• visitwestcork says:

      Hi Padraig,
      A hasty Google search led me astray, and I have updated the article with some home grown images. I chose a photo of a beautiful Minke Whale instead from your collection. Many thanks for your feedback. Continued success to Cork Whale Watch for 2015.


  2. Clare O'Sullivan Blackmore says:

    Fantastic ideas we’ve done a few already including Rineen Woods this Saturday, we all loved it 10 of us from age 3 – 70. Such enchanted natural beauty all free!

    Liked by 1 person

  3. Linda o halloran says:

    For families looking for Fun Free Festivals- Shandon Street Festival takes place under the Shandon Bells on June 20th this year. From 1-6pm.Puppet shows, magic shows, face painting, ceili beag, farm animals, lots of live music and all this for Free. Food can be purchased from the food stalls, tho bringing your own picnic is fun. For more visit us on facebook shandon street fest or website http://www.shandonstreetfest.com. Everyone is welcome. Pedestrian event- wheelchair friendly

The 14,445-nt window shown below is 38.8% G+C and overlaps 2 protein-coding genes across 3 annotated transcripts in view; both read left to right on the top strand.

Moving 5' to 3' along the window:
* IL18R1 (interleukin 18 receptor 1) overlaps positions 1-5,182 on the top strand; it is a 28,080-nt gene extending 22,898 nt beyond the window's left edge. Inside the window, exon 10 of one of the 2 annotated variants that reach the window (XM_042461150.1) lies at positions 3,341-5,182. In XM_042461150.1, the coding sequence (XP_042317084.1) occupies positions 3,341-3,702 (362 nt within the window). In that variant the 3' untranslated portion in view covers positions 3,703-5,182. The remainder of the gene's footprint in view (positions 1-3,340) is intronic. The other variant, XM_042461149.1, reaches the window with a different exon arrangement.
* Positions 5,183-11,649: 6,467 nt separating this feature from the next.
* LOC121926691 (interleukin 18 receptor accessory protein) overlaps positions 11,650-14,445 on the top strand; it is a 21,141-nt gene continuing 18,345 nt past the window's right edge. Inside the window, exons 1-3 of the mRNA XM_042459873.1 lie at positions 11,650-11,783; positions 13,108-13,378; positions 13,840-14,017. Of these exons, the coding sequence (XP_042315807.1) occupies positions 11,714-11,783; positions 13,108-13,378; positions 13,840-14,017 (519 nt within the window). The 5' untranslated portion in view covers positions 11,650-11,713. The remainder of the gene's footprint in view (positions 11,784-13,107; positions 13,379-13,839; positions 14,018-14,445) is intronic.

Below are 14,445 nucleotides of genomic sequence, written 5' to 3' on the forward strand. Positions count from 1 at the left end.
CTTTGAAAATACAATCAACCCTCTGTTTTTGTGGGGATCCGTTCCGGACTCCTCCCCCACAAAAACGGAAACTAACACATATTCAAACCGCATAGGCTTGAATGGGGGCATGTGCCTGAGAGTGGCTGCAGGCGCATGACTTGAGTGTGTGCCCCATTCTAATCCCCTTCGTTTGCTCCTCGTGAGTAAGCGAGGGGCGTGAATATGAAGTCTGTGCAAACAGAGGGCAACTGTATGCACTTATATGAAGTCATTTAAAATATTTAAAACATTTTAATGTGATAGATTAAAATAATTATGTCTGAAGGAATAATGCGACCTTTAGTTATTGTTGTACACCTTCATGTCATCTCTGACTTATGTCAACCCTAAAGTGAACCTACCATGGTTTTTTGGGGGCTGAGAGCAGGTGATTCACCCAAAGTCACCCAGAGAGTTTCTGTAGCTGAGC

Liked by 1 person

  4. nessieos says:

    Thank You for including Cleire Goats. As a seasonal volunteer to the farm, I know that it often gets forgotten about. Free tours on the farm, myth busting, organic goat icecream and cheese.

    Its just a wonderful place to be.

    Liked by 1 person

  5. Alex says:

    #5 was utter dissapointment as we waited 2hrs for the railcar to pick us up yet no one was there to operate it, long way home back and haven’t been on island.


  6. Gregory Carson, Esq. says:

    My wife and I stayed at Liss Ard (my great grand father (George Carson of Cornea House) )was once the executor of the estate and I ran the loop and trails in Drimoleague up to the castle (mostly because my great great Uncle was George Robinson) and I want to run where he lived.

    But now my wife and I will have to go back to do the other 8 things….we love the West Cork Hotel and Skibbereen.

    Liked by 1 person

    • visitwestcork says:

      Fantatsic to hear Gregory – I hope you have visited David and Elizabeth Ross in Pod Pairc walking centre in Drimolegue? They have a beautiful collection or oral history stories to accompany walkers on the routes around Drimoleague.